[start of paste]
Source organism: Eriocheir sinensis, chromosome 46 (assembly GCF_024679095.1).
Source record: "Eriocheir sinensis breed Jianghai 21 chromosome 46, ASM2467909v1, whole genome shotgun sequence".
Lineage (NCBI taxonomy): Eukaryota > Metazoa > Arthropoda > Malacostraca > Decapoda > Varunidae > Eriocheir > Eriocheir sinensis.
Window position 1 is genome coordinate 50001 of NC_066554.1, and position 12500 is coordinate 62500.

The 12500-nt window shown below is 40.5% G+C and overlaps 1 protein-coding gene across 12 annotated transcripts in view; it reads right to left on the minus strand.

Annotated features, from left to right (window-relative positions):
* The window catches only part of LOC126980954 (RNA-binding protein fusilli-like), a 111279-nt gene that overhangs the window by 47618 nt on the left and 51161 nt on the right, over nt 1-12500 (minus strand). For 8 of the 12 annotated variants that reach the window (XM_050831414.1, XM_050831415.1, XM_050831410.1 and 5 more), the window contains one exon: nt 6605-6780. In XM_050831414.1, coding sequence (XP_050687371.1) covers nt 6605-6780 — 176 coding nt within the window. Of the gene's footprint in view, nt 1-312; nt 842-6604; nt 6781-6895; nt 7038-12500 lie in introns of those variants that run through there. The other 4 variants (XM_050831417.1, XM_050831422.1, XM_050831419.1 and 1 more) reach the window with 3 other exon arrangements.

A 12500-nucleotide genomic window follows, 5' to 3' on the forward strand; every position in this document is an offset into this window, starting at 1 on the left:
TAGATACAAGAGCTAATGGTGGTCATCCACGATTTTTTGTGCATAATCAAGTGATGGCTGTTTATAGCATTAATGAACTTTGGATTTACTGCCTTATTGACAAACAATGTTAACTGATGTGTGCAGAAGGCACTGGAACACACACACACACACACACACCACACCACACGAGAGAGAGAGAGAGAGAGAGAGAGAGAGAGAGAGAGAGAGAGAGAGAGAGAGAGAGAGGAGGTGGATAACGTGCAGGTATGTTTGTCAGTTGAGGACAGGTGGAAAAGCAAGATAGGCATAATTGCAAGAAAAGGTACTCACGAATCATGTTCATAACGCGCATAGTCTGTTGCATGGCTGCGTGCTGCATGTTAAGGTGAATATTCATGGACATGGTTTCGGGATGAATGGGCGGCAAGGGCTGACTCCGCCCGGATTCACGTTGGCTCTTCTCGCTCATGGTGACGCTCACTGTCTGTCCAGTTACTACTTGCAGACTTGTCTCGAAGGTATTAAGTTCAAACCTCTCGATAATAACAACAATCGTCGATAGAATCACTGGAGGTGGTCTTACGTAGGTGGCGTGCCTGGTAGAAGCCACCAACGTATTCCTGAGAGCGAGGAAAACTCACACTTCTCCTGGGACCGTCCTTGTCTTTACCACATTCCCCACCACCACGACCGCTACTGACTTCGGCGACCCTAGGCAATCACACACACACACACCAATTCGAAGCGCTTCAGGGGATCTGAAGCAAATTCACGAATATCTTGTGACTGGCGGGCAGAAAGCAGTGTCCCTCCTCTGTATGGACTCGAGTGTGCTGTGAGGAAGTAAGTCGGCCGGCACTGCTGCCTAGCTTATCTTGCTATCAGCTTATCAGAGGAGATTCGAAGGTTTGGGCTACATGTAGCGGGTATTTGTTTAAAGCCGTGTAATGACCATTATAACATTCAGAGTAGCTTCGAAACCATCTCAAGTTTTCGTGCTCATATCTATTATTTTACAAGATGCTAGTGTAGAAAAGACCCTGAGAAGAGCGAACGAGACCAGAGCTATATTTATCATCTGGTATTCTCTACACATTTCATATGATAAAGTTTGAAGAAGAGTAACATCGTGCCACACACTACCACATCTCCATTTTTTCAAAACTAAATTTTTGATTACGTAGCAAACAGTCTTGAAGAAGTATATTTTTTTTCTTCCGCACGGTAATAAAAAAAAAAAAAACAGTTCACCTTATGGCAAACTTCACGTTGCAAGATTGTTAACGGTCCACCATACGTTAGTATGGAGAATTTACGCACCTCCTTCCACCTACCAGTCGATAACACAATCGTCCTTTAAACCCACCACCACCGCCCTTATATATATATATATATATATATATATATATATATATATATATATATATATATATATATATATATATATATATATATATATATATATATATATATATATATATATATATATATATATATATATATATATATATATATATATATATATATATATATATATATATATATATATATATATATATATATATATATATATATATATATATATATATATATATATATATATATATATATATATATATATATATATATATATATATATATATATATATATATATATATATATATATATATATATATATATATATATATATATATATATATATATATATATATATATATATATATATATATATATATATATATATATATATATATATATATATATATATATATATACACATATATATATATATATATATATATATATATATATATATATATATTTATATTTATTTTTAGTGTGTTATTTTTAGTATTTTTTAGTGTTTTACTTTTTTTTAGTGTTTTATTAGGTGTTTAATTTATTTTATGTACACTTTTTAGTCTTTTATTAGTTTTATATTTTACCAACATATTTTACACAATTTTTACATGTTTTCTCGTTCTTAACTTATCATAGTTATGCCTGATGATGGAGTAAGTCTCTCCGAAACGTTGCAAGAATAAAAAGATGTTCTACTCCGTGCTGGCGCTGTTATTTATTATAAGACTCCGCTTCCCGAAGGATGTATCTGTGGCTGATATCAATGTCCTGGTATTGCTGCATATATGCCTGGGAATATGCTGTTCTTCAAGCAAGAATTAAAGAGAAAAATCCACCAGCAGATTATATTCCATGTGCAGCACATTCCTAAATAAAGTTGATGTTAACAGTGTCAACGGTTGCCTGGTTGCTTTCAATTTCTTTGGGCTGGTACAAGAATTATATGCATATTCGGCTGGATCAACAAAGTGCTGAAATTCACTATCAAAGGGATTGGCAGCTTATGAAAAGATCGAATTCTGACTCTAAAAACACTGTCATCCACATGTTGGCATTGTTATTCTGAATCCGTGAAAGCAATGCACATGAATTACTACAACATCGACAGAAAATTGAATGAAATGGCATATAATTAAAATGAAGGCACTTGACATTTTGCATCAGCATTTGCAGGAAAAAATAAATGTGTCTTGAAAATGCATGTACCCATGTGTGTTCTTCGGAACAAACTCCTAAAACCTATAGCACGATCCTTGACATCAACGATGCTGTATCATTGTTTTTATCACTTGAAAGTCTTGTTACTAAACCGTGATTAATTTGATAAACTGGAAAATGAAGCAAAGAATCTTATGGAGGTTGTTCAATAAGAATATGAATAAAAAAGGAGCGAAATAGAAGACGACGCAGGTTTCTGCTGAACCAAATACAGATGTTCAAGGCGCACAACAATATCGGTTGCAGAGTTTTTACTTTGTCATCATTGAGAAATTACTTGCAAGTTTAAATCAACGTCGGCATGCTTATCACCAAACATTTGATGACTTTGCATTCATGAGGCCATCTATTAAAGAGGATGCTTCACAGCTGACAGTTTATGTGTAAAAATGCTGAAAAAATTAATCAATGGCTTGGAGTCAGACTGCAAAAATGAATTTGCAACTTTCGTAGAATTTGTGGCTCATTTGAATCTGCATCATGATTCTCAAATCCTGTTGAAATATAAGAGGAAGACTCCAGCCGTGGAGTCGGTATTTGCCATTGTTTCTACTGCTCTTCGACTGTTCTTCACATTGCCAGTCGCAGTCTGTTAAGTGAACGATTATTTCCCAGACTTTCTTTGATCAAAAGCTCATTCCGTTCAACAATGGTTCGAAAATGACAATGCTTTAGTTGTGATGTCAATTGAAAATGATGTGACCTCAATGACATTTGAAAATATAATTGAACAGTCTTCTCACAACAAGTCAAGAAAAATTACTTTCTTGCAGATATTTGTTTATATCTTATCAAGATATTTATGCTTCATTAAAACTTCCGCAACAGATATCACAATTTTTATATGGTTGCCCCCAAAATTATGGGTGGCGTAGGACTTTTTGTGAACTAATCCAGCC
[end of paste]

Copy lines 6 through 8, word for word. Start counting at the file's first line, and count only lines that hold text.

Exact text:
Annotated features, from left to right (window-relative positions):
* The window catches only part of LOC126980954 (RNA-binding protein fusilli-like), a 111279-nt gene that overhangs the window by 47618 nt on the left and 51161 nt on the right, over nt 1-12500 (minus strand). For 8 of the 12 annotated variants that reach the window (XM_050831414.1, XM_050831415.1, XM_050831410.1 and 5 more), the window contains one exon: nt 6605-6780. In XM_050831414.1, coding sequence (XP_050687371.1) covers nt 6605-6780 — 176 coding nt within the window. Of the gene's footprint in view, nt 1-312; nt 842-6604; nt 6781-6895; nt 7038-12500 lie in introns of those variants that run through there. The other 4 variants (XM_050831417.1, XM_050831422.1, XM_050831419.1 and 1 more) reach the window with 3 other exon arrangements.

A 12500-nucleotide genomic window follows, 5' to 3' on the forward strand; every position in this document is an offset into this window, starting at 1 on the left: